D. Kojo Hamilton, Justin S. Smith, Charles A. Sansur, Aaron S. Dumont and Christopher I. Shaffrey
The originally described technique of atlantoaxial stabilization using C-1 lateral mass and C-2 pars screws includes a C-2 neurectomy to provide adequate hemostasis and visualization for screw placement, enable adequate joint decortication and arthrodesis, and prevent new-onset postoperative C-2 neuralgia. However, inclusion of a C-2 neurectomy for this procedure remains controversial, likely due in part to a lack of studies that have specifically addressed whether it affects patient outcome. The authors' objective was to assess the surgical and clinical impact of routine C-2 neurectomy performed with C1–2 segmental instrumented arthrodesis in a consecutive series of elderly patients with C1–2 instability.
Forty-four consecutive patients (mean age 71 years) underwent C1–2 instrumented fusion, including C-1 lateral mass screw insertion. Bilateral C-2 neurectomies were performed. Standardized clinical assessments were performed both pre- and postoperatively. Numbness or discomfort in a C-2 distribution was documented at follow-up. Fusion was assessed using the Lenke fusion grade.
Among all 44 patients, mean blood loss was 200 ml (range 100–350 ml) and mean operative time was 129 minutes (range 87–240 minutes). There were no intraoperative complications, and no patients reported new postoperative onset or worsening of C-2 neuralgia postoperatively. Outcomes for the 30 patients with a minimum 13-month follow-up (range 13–72 months) were assessed. At a mean follow-up of 36 months, Nurick grade and pain numeric rating scale scores improved from 3.7 to 1.0 (p < 0.001) and 9.4 to 0.6 (p < 0.001), respectively. The mean postoperative Neck Disability Index score was 7.3%. The fusion rate was 97%, and the patient satisfaction rate was 93%. All 24 patients with preoperative occipital neuralgia reported relief. Seventeen patients noticed C-2 distribution numbness only during examination in the clinic, and 2 patients reported C-2 numbness, but it did not affect their daily function.
In this series of C1–2 instrumented arthrodesis in elderly patients, excellent fusion rates were achieved, and patient satisfaction was not negatively affected by C-2 neurectomy. In the authors' experience, C-2 neurectomy enhanced surgical exposure of the C1–2 joint, thereby facilitating hemostasis, placement of instrumentation, and decortication of the joint space for arthrodesis. Importantly, with C-2 neurectomy in the present series, no cases of new onset postoperative C-2 neuralgia occurred, in contrast to a growing number of reports in the literature documenting new-onset C-2 neuralgia without C-2 neurectomy. On the contrary, 80% of patients in the present series had preoperative occipital neuralgia and in all of these patients this neuralgia was relieved following C1–2 instrumented arthrodesis with C-2 neurectomy.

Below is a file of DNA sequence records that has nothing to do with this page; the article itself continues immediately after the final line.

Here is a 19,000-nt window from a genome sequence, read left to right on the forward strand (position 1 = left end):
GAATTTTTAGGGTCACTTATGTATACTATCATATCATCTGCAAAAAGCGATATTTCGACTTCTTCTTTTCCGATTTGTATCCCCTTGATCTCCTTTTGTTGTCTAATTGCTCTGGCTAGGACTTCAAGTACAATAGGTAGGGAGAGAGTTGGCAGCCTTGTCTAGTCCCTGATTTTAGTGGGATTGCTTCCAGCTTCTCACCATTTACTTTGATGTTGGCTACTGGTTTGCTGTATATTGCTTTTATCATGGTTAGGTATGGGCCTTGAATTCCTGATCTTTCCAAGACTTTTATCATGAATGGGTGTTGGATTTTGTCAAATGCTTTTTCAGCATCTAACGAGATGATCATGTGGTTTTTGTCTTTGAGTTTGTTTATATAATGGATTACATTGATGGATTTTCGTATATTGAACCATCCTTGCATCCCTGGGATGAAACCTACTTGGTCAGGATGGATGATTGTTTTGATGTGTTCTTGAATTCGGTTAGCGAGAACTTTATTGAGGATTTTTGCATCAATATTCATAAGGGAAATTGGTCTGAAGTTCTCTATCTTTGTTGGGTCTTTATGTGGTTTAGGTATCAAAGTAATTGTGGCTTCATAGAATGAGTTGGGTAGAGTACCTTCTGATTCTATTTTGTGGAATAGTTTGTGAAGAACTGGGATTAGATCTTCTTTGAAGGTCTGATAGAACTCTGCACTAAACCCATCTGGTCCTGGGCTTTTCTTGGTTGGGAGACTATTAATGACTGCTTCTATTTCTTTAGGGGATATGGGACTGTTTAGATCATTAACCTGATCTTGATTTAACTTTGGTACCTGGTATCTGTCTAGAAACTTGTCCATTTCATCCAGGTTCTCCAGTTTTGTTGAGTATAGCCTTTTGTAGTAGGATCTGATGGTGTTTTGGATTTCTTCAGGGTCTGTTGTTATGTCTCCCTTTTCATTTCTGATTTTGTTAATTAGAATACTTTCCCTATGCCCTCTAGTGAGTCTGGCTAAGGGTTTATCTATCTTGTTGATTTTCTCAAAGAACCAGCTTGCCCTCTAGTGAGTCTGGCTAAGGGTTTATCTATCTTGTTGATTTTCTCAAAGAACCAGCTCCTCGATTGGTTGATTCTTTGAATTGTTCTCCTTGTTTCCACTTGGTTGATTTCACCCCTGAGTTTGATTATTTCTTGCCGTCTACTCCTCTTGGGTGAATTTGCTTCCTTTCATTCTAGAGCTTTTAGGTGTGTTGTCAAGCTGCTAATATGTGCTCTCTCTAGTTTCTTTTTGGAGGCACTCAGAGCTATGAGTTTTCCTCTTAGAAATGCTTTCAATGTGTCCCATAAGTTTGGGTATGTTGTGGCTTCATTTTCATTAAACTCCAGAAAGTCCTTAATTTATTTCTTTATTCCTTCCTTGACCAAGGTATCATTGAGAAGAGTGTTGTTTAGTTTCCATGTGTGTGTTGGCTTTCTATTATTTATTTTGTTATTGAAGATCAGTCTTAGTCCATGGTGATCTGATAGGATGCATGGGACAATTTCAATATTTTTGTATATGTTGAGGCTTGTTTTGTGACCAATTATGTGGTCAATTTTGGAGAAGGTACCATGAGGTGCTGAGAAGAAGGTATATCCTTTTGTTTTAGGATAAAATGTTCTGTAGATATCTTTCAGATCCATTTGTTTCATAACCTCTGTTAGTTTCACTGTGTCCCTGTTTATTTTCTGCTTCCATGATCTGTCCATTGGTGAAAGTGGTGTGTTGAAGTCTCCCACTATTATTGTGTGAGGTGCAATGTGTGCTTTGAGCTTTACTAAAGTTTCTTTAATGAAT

Paul T. Boulos, Neal F. Kassell, Nasser Razack, Charles A. Sansur, Mary E. Jensen and Aaron S. Dumont
Jay Jagannathan, Christopher I. Shaffrey, Rod J. Oskouian, Aaron S. Dumont, Christian Herrold, Charles A. Sansur and John A. Jane Sr.
Although the clinical outcomes following anterior cervical discectomy and fusion (ACDF) surgery are generally good, 2 major complications are graft migration and nonunion. These complications have led some to advocate rigid internal fixation and/or cervical immobilization postoperatively. This paper examines a single-surgeon experience with single-level ACDF without use of plates or hard collars in patients with degenerative spondylosis in whom allograft was used as the fusion material.
The authors conducted a retrospective review of a prospective database of (Cloward-type) ACDF operations performed by the senior author (J.A.J.) between July 1996 and June 2005. Radiographic follow-up included static and flexion/extension radiographs obtained to assess fusion, focal and segmental kyphosis, and change in disc space height. At most recent follow-up, the patients' condition was evaluated by an independent physician examiner. The Odom criteria and Neck Disability Index (NDI) were used to assess outcome.
One hundred seventy patients underwent single-level ACDF for degenerative pathology during the study period. Their most common presenting symptoms were pain, weakness, and radiculopathy; 88% of patients noted ≥ 2 neurological complaints. The mean hospital stay was 1.76 days (range 0–36 days), and 3 patients (2%) had major immediate postoperative complications requiring reoperation. The mean duration of follow-up was 22 months (range 12–124 months). Radiographic evidence of fusion was present in 160 patients (94%). Seven patients (4%) showed radiographic evidence of pseudarthrosis, and graft migration was seen in 3 patients (2%). All patients had increases in focal kyphosis at the operated level on postoperative radiographs (mean −7.4°), although segmental alignment was preserved in 133 patients (78%). Mean change in disc space height was 36.5% (range 28–53%). At most recent clinical follow-up, 122 patients (72%) had no complaints referable to cervical disease and were able to carry out their activities of daily living without impairment. The mean postoperative NDI score was 3.2 (median 3, range 0–31).